In 1978, John Mackey was 25-year-old college dropout who believed that democratic socialism was a more “just” economic system than democratic capitalism. But his views soon changed after he and his girlfriend borrowed $45,000 from family and friends to open a small vegetarian grocery store in Austin, Texas. Although he was only earning $200 a month from his struggling business, his friends on the left viewed him as a “capitalistic exploiter” who was overcharging his customers and exploiting his workers.
In a nutshell the economic system of democratic socialism was no longer intellectually satisfying to me and I began to look around for more robust theories which would better explain business, economics, and society. Somehow or another I stumbled on to the works of Mises, Hayek, and Friedman, and had a complete revolution in my world view. The more I read, studied, and thought about economics and capitalism, the more I came to realize that capitalism had been misunderstood and unfairly attacked by the left. In fact, democratic capitalism remains by far the best way to organize society to create prosperity, growth, freedom, self-actualization, and even equality.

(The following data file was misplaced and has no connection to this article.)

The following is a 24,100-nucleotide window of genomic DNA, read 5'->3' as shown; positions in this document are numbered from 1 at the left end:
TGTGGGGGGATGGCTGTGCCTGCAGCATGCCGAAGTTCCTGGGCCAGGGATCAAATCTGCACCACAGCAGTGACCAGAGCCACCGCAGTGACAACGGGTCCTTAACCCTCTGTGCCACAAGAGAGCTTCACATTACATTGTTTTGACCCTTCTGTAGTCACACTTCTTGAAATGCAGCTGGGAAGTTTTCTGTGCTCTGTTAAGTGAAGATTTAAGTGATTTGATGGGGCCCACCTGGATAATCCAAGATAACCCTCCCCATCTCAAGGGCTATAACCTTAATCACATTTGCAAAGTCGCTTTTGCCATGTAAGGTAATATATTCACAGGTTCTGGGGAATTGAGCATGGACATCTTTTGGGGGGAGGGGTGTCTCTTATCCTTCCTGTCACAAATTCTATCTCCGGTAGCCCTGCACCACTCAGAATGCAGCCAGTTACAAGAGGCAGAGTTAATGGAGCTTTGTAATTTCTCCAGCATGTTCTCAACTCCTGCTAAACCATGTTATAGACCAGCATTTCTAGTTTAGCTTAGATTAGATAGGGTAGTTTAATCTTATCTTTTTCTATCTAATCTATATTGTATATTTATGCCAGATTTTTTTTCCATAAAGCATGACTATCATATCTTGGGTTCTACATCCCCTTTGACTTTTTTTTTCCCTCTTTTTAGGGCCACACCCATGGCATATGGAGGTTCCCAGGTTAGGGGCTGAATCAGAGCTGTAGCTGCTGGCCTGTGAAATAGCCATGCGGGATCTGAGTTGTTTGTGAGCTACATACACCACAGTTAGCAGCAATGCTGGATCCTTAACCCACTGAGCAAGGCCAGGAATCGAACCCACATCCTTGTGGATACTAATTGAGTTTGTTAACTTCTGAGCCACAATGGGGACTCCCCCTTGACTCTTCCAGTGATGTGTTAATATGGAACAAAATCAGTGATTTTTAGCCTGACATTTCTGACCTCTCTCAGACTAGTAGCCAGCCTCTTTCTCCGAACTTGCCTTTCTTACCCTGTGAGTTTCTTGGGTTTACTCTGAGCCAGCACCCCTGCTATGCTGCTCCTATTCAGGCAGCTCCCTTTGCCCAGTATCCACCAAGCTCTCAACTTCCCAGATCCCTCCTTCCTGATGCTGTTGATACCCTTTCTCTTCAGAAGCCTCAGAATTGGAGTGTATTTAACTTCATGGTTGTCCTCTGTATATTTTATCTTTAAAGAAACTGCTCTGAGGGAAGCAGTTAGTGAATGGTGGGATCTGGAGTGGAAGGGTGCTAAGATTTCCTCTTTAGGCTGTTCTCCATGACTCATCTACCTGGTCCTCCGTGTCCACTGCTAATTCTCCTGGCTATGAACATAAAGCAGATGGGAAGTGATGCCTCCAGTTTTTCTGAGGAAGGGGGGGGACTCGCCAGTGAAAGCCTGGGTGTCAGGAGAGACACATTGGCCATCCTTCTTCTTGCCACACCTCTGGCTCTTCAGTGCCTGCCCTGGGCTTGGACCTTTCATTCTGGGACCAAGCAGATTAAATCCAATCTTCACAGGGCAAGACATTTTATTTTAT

Mackey’s small store morphed into Whole Foods Market, which now has 345 stores and $4 billion in annual sales, but he’s still an advocate of free markets who believes that capitalism is misunderstood. In a recent speech Mackey claimed that, “capitalism has a serious branding problem . . . the recent recession was . . . blamed on greedy financial corporations, deregulation, and capitalism—market failures—rather than on bad government regulations and monetary policies—government failures.”